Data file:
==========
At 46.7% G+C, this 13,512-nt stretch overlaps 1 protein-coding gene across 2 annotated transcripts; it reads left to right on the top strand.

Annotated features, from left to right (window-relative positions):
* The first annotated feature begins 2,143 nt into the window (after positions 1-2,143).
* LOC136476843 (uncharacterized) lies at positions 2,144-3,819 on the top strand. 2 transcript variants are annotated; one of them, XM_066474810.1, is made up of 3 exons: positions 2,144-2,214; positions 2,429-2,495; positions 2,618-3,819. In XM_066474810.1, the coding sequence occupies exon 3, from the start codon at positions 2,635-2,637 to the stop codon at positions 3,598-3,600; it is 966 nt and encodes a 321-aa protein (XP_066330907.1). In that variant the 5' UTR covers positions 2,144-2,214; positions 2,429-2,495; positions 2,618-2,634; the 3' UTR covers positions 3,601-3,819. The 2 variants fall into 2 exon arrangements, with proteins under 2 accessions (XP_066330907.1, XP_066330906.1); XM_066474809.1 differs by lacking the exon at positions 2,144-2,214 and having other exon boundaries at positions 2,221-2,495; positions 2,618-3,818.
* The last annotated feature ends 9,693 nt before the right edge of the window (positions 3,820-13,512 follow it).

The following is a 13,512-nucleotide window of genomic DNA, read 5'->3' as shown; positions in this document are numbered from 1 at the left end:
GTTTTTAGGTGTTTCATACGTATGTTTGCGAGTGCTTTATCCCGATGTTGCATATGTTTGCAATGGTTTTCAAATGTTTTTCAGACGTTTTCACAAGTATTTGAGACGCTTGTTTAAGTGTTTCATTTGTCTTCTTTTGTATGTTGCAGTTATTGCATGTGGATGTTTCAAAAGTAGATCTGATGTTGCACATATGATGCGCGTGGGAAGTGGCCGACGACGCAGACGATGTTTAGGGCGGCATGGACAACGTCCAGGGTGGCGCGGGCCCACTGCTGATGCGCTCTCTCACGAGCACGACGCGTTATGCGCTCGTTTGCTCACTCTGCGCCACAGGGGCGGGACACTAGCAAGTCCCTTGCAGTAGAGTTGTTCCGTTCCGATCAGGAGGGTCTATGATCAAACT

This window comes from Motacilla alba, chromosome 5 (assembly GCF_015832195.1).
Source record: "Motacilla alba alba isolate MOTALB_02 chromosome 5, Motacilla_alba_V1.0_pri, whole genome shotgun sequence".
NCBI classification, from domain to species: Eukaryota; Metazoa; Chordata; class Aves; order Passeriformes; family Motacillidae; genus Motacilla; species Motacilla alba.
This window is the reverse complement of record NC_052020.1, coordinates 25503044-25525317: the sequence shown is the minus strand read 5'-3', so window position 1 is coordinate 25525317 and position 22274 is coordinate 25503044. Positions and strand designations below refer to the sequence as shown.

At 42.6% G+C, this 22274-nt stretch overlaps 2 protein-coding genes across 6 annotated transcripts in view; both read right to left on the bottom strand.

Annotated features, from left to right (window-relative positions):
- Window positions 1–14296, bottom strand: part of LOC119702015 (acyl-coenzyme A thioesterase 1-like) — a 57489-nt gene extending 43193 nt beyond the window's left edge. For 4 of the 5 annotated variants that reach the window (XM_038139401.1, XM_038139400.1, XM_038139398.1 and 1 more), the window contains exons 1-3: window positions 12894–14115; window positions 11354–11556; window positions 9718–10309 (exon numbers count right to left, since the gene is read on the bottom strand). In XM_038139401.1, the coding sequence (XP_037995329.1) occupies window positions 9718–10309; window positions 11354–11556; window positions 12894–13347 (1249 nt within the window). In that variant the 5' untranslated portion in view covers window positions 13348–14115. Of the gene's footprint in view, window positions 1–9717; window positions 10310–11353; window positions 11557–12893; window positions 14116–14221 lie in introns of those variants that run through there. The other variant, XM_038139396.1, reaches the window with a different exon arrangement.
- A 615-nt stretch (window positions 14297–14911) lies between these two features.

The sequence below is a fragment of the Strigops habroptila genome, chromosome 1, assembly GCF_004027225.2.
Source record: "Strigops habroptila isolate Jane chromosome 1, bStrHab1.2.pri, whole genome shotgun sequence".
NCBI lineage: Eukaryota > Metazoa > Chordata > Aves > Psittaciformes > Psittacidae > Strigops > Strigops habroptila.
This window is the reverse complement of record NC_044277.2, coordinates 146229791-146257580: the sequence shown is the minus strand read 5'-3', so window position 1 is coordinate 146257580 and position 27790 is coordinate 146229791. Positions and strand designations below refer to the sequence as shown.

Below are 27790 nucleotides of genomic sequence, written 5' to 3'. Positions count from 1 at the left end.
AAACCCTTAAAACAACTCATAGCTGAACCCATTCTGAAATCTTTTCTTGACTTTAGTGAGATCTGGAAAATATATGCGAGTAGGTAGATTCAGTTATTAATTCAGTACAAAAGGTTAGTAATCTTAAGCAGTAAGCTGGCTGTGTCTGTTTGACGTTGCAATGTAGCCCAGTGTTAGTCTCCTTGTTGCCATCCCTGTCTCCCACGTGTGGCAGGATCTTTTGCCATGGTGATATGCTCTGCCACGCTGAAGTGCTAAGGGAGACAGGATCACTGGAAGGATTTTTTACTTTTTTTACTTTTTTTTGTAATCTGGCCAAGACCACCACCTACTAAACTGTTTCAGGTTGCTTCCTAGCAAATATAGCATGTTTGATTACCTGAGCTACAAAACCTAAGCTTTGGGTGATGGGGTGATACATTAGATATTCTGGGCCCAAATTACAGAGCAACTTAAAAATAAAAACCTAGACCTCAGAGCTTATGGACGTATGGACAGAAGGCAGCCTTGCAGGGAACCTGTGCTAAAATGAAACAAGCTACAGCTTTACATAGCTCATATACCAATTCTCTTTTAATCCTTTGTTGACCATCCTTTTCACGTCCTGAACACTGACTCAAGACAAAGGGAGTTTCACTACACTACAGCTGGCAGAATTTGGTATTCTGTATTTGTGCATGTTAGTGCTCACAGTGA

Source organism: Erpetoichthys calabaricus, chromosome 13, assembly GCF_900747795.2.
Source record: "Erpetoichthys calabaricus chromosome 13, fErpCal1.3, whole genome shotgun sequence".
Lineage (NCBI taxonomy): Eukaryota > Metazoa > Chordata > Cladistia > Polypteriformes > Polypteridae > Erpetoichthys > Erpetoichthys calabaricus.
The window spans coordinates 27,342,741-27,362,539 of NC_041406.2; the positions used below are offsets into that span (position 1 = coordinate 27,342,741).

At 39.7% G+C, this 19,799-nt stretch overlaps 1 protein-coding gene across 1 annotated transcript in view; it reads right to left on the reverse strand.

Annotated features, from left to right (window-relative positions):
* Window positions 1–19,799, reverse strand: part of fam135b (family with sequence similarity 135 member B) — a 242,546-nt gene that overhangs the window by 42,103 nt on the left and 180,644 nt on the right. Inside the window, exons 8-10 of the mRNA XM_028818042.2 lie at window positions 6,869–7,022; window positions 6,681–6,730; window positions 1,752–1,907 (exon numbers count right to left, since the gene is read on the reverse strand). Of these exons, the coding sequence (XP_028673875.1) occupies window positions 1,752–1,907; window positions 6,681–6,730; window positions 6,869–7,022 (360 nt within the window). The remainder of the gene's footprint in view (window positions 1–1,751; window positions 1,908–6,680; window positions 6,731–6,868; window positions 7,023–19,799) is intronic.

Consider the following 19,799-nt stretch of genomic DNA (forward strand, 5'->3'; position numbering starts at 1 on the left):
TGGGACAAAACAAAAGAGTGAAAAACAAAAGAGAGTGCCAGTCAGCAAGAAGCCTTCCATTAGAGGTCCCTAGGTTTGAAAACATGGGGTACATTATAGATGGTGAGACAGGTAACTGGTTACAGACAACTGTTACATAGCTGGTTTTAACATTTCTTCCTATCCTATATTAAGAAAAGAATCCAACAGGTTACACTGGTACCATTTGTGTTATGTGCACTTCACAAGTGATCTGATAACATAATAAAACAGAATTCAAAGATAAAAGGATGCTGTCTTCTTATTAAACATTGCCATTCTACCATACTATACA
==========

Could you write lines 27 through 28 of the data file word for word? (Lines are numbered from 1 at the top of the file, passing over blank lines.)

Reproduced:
Annotated features, from left to right (window-relative positions):
* Window positions 1–19,799, reverse strand: part of fam135b (family with sequence similarity 135 member B) — a 242,546-nt gene that overhangs the window by 42,103 nt on the left and 180,644 nt on the right. Inside the window, exons 8-10 of the mRNA XM_028818042.2 lie at window positions 6,869–7,022; window positions 6,681–6,730; window positions 1,752–1,907 (exon numbers count right to left, since the gene is read on the reverse strand). Of these exons, the coding sequence (XP_028673875.1) occupies window positions 1,752–1,907; window positions 6,681–6,730; window positions 6,869–7,022 (360 nt within the window). The remainder of the gene's footprint in view (window positions 1–1,751; window positions 1,908–6,680; window positions 6,731–6,868; window positions 7,023–19,799) is intronic.